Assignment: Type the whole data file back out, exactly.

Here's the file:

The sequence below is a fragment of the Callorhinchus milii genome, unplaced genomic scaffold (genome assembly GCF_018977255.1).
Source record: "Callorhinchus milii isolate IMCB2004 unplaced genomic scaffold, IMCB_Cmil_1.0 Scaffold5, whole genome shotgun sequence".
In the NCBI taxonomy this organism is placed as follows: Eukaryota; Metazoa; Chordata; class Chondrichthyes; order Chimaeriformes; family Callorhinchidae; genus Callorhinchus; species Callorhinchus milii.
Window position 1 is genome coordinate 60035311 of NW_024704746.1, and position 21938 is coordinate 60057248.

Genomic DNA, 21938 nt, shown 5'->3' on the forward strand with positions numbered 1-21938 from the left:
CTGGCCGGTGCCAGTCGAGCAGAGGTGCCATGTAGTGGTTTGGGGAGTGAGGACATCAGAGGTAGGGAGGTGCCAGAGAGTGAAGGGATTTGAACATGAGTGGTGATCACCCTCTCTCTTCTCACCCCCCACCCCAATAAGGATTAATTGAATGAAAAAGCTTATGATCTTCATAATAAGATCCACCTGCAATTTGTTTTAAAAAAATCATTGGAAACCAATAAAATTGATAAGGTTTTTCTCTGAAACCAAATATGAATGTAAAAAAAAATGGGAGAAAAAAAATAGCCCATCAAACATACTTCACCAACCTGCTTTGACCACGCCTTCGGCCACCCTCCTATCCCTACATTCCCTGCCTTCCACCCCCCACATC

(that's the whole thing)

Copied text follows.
The sequence below is a fragment of the Callorhinchus milii genome, unplaced genomic scaffold (genome assembly GCF_018977255.1).
Source record: "Callorhinchus milii isolate IMCB2004 unplaced genomic scaffold, IMCB_Cmil_1.0 Scaffold5, whole genome shotgun sequence".
In the NCBI taxonomy this organism is placed as follows: Eukaryota; Metazoa; Chordata; class Chondrichthyes; order Chimaeriformes; family Callorhinchidae; genus Callorhinchus; species Callorhinchus milii.
Window position 1 is genome coordinate 60035311 of NW_024704746.1, and position 21938 is coordinate 60057248.

Genomic DNA, 21938 nt, shown 5'->3' on the forward strand with positions numbered 1-21938 from the left:
CTGGCCGGTGCCAGTCGAGCAGAGGTGCCATGTAGTGGTTTGGGGAGTGAGGACATCAGAGGTAGGGAGGTGCCAGAGAGTGAAGGGATTTGAACATGAGTGGTGATCACCCTCTCTCTTCTCACCCCCCACCCCAATAAGGATTAATTGAATGAAAAAGCTTATGATCTTCATAATAAGATCCACCTGCAATTTGTTTTAAAAAAATCATTGGAAACCAATAAAATTGATAAGGTTTTTCTCTGAAACCAAATATGAATGTAAAAAAAAATGGGAGAAAAAAAATAGCCCATCAAACATACTTCACCAACCTGCTTTGACCACGCCTTCGGCCACCCTCCTATCCCTACATTCCCTGCCTTCCACCCCCCACATC